High altitude mountaineering and extended backcountry trekking present several ophthalmic challenges to outdoor enthusiasts, among which are problems with contact lenses, problems with previous corneal surgery, and UV induced keratitis.
More from basecampmd.com:
Removing contact lenses at night … presents logistical problems in the mountaineering setting. Practicing acceptable lens hygiene during an expedition is difficult. The mountaineer who leaves contact lenses in a case filled with liquid solution in the tent outside of his or her sleeping bag at night may awaken to find the solution and lenses frozen solid.
All contact lens wearers should have backup spectacles, and this exhortation applies especially to those who spend extended amounts of time in the wilderness:
Contact lens wearers should always have backup glasses available for use in the wilderness in case a lens is lost or becomes painful.
In the event of bacterial keratitis related to contact lens wear, specialists recommend carrying topical antibiotics during all extended backcountry excursions:
Individuals who wear contact lenses on expeditions should carry both fluoroquinolone eye drops and contact lens rewetting solution. Both types of drops may freeze if not protected from the cold.
Individuals who have had laser refractive surgery should be especially careful when exploring at high altitudes:
An acute hyperopic shift in persons who have had radial keratotomy (RK) and then experience an altitude exposure has been reported in past years, and has been observed at altitudes as low as 2744 m (9000 feet). A dramatic example of this phenomenon was that experienced by Dr. Beck Weathers in the Everest tragedy of May 1996 in which eight climbers also lost their lives. Dr. Weathers had undergone bilateral RK years before the expedition. He noted a decrease in vision, which started early during his ascent. Author Jon Krakauer recalls that “. . . as he was ascending from Camp Three to Camp Four, Beck later confessed to me, ‘my vision had gotten so bad that I couldn’t see more than a few feet.“ This decrease in vision forced Dr. Weathers to abandon his quest for the summit shortly after leaving Camp Four and nearly resulted in his death.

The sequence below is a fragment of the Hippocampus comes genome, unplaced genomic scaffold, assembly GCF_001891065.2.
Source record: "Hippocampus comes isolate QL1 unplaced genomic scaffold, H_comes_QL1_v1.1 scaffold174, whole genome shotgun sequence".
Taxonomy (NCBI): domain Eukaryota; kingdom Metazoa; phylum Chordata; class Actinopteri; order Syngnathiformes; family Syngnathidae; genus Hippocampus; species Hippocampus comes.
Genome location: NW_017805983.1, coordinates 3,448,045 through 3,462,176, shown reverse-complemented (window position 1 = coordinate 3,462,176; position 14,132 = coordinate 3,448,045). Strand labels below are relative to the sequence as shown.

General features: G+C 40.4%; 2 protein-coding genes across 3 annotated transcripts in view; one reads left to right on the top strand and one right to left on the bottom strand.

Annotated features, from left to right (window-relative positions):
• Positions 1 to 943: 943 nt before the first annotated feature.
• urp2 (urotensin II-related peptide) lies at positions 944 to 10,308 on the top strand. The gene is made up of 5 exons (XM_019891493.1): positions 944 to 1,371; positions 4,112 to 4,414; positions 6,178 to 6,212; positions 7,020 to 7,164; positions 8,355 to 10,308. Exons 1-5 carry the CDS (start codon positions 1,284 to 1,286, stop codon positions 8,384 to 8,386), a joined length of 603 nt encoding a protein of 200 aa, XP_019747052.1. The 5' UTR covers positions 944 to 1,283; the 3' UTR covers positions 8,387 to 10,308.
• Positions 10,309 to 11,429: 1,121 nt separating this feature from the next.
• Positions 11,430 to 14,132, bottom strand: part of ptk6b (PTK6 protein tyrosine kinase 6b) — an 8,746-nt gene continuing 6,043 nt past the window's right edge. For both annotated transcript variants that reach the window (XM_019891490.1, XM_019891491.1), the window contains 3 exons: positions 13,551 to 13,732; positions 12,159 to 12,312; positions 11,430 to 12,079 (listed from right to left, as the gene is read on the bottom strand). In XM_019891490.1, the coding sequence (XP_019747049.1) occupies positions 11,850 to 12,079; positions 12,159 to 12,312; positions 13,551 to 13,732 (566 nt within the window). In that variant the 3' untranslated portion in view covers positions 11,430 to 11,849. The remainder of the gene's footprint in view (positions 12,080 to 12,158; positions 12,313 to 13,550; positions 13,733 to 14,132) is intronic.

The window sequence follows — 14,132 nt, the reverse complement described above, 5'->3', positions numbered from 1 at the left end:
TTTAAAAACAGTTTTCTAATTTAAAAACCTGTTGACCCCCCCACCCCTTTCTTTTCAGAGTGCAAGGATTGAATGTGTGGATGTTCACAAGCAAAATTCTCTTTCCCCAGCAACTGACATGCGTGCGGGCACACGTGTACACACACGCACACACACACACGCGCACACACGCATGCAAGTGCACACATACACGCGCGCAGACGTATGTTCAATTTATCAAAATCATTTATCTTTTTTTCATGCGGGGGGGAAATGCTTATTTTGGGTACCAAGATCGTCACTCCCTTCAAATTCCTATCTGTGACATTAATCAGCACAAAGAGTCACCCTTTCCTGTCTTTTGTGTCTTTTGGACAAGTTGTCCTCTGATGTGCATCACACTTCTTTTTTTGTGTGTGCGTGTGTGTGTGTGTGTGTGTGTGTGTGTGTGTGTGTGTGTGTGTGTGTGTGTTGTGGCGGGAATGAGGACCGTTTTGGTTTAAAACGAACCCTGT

The refractive shift mentioned above is most likely due to low oxygen levels specifically, not necessarily low atmospheric pressures found atop high mountains. Furthermore, PRK and LASIK appear to be far safer procedures for individuals in the habit of frequenting very high altitudes; even so, standard precautions still apply to those who have had laser corrective surgery and whose activities take them to extreme heights:
[S]tudies at 4299 m (14,100 feet) on Pike’s Peak revealed that: (1) subjects who had undergone RK demonstrated a progressive hyperopic shift associated with flattened keratometry findings during a 72-hour exposure; (2) control eyes and eyes that had undergone laser refractive surgery (photorefractive keratectomy [PRK]) experienced no change in their refractive state; (3) peripheral corneal thickening was seen on pachymetry in all three groups; and (4) refraction, keratometry, and pachymetry all returned to baseline after return to sea level. There is strong evidence that the effect of altitude exposures on post-RK eyes is caused by hypoxia rather than by hypobarism and that breathing a normoxic inspired gas mix will not protect against the development of hypoxic corneal changes.